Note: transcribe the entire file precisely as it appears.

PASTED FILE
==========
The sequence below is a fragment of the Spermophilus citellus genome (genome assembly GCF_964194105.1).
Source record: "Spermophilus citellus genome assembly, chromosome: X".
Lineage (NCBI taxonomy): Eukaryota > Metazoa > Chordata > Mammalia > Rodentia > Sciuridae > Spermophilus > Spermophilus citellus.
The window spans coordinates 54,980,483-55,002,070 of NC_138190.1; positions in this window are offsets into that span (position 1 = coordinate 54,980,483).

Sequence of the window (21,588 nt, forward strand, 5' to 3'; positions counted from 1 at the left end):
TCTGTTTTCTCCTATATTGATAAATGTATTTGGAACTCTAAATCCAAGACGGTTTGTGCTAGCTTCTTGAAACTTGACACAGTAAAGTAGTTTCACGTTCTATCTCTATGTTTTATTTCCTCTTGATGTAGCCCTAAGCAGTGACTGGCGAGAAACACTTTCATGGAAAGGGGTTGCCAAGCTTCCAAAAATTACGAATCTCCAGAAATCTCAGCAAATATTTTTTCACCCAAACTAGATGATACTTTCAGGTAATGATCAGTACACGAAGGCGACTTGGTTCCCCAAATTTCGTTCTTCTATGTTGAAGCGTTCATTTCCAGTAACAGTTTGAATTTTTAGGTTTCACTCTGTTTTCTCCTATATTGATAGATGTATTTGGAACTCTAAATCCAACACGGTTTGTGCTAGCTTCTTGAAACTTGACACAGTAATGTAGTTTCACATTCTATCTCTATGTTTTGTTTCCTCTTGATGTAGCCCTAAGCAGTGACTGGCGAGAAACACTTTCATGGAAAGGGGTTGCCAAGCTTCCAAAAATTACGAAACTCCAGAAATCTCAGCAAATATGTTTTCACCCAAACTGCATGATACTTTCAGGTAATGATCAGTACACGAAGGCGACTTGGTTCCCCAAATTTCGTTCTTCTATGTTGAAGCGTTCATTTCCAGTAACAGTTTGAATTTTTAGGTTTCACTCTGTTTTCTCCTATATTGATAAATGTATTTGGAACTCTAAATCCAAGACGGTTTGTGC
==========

The sequence below is a fragment of the Spermophilus citellus genome (genome assembly GCF_964194105.1).
Source record: "Spermophilus citellus genome assembly, chromosome: X".
Lineage (NCBI taxonomy): Eukaryota > Metazoa > Chordata > Mammalia > Rodentia > Sciuridae > Spermophilus > Spermophilus citellus.
The window spans coordinates 54,980,483-55,002,070 of NC_138190.1; positions in this window are offsets into that span (position 1 = coordinate 54,980,483).

Sequence of the window (21,588 nt, forward strand, 5' to 3'; positions counted from 1 at the left end):
TCTGTTTTCTCCTATATTGATAAATGTATTTGGAACTCTAAATCCAAGACGGTTTGTGCTAGCTTCTTGAAACTTGACACAGTAAAGTAGTTTCACGTTCTATCTCTATGTTTTATTTCCTCTTGATGTAGCCCTAAGCAGTGACTGGCGAGAAACACTTTCATGGAAAGGGGTTGCCAAGCTTCCAAAAATTACGAATCTCCAGAAATCTCAGCAAATATTTTTTCACCCAAACTAGATGATACTTTCAGGTAATGATCAGTACACGAAGGCGACTTGGTTCCCCAAATTTCGTTCTTCTATGTTGAAGCGTTCATTTCCAGTAACAGTTTGAATTTTTAGGTTTCACTCTGTTTTCTCCTATATTGATAGATGTATTTGGAACTCTAAATCCAACACGGTTTGTGCTAGCTTCTTGAAACTTGACACAGTAATGTAGTTTCACATTCTATCTCTATGTTTTGTTTCCTCTTGATGTAGCCCTAAGCAGTGACTGGCGAGAAACACTTTCATGGAAAGGGGTTGCCAAGCTTCCAAAAATTACGAAACTCCAGAAATCTCAGCAAATATGTTTTCACCCAAACTGCATGATACTTTCAGGTAATGATCAGTACACGAAGGCGACTTGGTTCCCCAAATTTCGTTCTTCTATGTTGAAGCGTTCATTTCCAGTAACAGTTTGAATTTTTAGGTTTCACTCTGTTTTCTCCTATATTGATAAATGTATTTGGAACTCTAAATCCAAGACGGTTTGTGC